Collaboration can be horizontal, vertical, or both. Vertical collaboration, between a retailer, its logistics partners, and the various tiers of the supply chain, should be a ‘no-brainer’, but it is remarkable how businesses just don’t collaborate on the success of promotions, their future plans for marketing, or sharing even basic operational data, such as POS, in timely fashion. Greater vertical collaboration will allow much more effective use of logistics lanes and facilities. There is a caveat – collaboration must be both scalable (accessible to smaller players) and inclusive (no favourites) otherwise the competition authorities will have reasonable grounds to investigate.
Horizontal collaborations, especially between businesses that are to some extent competitors, can be even more contentious. But if a retailer wants to co-ordinate and consolidate deliveries there is no reason why it shouldn’t require suppliers – even competing brands – with LTF loads to share transport and warehousing arrangements. And if suppliers and 3PLs can collaborate over supply to one retailer, why should they not extend that to all the retail customers in an area. Does the consumer really care if the products of P&G and Unilever arrive at Tesco on the same truck? So why would they worry if the same truck has also dropped at Asda, Morrisons and Sainsburys? The consumer is motivated by product availability, price and social responsibility – not by how a delivery to store is configured.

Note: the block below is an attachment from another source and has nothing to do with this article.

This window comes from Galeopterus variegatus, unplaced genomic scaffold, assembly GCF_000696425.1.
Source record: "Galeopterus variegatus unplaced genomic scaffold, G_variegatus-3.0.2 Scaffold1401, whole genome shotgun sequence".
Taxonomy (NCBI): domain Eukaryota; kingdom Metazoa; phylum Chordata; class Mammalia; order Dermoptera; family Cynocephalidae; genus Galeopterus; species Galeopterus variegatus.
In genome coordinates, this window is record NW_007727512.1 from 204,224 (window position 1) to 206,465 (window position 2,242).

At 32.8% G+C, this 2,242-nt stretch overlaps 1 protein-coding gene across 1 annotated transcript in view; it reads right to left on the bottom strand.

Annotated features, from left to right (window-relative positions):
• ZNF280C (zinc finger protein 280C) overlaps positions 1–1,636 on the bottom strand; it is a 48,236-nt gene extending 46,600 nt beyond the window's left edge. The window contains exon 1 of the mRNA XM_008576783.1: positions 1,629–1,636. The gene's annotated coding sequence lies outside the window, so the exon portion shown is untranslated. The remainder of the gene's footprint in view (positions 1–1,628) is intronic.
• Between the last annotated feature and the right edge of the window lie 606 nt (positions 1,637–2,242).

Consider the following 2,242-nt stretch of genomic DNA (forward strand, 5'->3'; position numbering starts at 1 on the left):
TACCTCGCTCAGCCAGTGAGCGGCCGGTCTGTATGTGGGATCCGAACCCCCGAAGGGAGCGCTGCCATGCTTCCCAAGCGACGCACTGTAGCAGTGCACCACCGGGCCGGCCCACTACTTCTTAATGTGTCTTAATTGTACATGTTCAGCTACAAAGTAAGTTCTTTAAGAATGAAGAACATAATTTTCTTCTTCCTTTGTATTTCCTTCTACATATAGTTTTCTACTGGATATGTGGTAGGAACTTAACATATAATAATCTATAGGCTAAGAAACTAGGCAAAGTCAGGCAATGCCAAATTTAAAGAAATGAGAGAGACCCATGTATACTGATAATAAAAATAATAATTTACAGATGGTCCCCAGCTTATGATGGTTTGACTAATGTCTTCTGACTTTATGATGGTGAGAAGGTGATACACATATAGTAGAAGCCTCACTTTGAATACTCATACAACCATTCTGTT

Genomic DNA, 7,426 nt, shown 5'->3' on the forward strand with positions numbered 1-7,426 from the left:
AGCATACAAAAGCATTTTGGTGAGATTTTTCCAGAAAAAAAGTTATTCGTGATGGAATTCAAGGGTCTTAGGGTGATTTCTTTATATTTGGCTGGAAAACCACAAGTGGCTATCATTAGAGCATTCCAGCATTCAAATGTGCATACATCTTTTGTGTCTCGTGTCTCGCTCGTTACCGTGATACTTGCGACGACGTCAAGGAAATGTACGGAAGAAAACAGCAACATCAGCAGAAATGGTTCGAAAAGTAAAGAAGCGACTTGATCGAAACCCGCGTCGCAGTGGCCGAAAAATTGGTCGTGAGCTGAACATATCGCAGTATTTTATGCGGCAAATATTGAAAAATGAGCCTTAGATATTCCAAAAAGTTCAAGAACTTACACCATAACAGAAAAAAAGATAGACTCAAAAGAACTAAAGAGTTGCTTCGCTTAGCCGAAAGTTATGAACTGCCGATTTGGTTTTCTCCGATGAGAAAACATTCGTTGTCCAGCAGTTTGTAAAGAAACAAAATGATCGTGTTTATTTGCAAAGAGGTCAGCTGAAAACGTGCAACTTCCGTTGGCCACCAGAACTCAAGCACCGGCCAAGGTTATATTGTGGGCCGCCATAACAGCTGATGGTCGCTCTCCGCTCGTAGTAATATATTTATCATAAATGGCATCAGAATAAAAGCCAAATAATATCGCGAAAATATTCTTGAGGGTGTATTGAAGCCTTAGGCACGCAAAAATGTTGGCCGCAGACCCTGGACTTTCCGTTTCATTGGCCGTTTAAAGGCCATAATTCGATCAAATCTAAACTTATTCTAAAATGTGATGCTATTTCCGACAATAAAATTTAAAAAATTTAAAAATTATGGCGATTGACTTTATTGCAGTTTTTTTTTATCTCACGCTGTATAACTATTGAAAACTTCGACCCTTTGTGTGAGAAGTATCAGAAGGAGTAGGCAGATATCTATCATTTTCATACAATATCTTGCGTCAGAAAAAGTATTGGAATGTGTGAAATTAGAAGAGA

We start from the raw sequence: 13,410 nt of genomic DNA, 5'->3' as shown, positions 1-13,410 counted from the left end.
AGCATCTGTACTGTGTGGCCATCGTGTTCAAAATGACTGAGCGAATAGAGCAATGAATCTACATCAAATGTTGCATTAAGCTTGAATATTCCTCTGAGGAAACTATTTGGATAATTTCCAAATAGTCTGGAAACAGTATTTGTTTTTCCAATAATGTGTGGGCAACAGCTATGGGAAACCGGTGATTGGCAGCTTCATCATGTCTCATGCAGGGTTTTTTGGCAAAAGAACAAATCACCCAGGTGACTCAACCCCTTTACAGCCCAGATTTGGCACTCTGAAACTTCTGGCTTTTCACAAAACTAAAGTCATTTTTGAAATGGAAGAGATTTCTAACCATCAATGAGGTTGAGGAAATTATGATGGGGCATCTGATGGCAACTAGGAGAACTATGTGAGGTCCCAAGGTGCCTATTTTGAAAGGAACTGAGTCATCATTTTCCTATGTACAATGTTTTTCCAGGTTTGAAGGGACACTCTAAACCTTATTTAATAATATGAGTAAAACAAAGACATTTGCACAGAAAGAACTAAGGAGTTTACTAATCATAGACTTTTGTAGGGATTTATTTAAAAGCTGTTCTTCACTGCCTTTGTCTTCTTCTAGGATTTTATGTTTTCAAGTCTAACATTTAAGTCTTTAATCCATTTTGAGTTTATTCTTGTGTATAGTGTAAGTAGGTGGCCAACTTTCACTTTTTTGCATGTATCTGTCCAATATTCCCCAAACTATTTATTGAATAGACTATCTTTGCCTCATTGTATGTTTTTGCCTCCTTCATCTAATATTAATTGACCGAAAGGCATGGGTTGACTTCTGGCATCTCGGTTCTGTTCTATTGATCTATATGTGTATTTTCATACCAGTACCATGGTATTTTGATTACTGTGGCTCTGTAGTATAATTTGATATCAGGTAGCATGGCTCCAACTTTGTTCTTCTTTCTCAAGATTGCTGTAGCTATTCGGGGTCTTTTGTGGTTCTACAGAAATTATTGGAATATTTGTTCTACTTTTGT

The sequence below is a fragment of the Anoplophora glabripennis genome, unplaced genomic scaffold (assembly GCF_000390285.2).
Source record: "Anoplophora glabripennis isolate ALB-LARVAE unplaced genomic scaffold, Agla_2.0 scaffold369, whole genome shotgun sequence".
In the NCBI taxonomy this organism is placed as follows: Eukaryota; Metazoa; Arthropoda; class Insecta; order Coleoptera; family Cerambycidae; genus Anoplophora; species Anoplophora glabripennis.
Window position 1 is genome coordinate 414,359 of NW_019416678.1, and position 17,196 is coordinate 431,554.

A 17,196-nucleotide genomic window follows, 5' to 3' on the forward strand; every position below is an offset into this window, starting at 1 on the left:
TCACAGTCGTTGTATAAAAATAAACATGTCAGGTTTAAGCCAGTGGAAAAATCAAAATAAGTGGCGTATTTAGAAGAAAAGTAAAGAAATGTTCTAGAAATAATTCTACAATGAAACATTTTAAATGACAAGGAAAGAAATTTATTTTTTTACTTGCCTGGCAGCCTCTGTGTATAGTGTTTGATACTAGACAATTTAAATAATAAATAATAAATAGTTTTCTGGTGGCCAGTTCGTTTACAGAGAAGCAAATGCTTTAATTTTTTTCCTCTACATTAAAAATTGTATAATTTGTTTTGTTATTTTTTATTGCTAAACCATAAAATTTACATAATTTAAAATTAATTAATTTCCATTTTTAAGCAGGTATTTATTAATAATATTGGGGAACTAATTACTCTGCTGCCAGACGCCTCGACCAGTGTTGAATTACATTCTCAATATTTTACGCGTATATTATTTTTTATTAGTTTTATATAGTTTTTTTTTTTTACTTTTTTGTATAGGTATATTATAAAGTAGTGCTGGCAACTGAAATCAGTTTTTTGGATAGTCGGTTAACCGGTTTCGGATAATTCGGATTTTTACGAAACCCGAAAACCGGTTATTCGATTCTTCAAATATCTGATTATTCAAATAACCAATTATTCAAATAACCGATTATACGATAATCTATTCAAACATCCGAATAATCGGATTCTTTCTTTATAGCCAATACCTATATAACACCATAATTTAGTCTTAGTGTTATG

Far from being banned under competition law, collaboration in future may be actively promoted or enforced by the authorities. For example, it is likely that in many urban areas, collaboration in store replenishment and last mile delivery through shared services from perhaps ‘edge of town’ transhipment centres, will be enforced through taxes, restrictive regulations, or both. Perhaps the owners of retail parks and shopping malls, or local councils responsible for High Streets and markets, themselves could play a role in facilitating a collaborative approach.
Supply chain collaboration has a lot to offer retailers, their partners, consumers and society itself.
Sharing fixed and mobile assets could reduce the investment required to maintain and improve service and could also offer a route for smaller companies to raise their game. In the current climate of switching to online, many retailers are re-assessing their physical estate and so inventive collaboration may find commercial solutions for “baggy space”.
Skilled labour, from logistics managers to drivers and warehouse technology specialists, is likewise a resource in short supply whose use must be optimised. Many smaller supply chains cannot attract or retain all the skills they require, or may need these skills on a less than full time basis. Collaboration can give everyone access to the talent.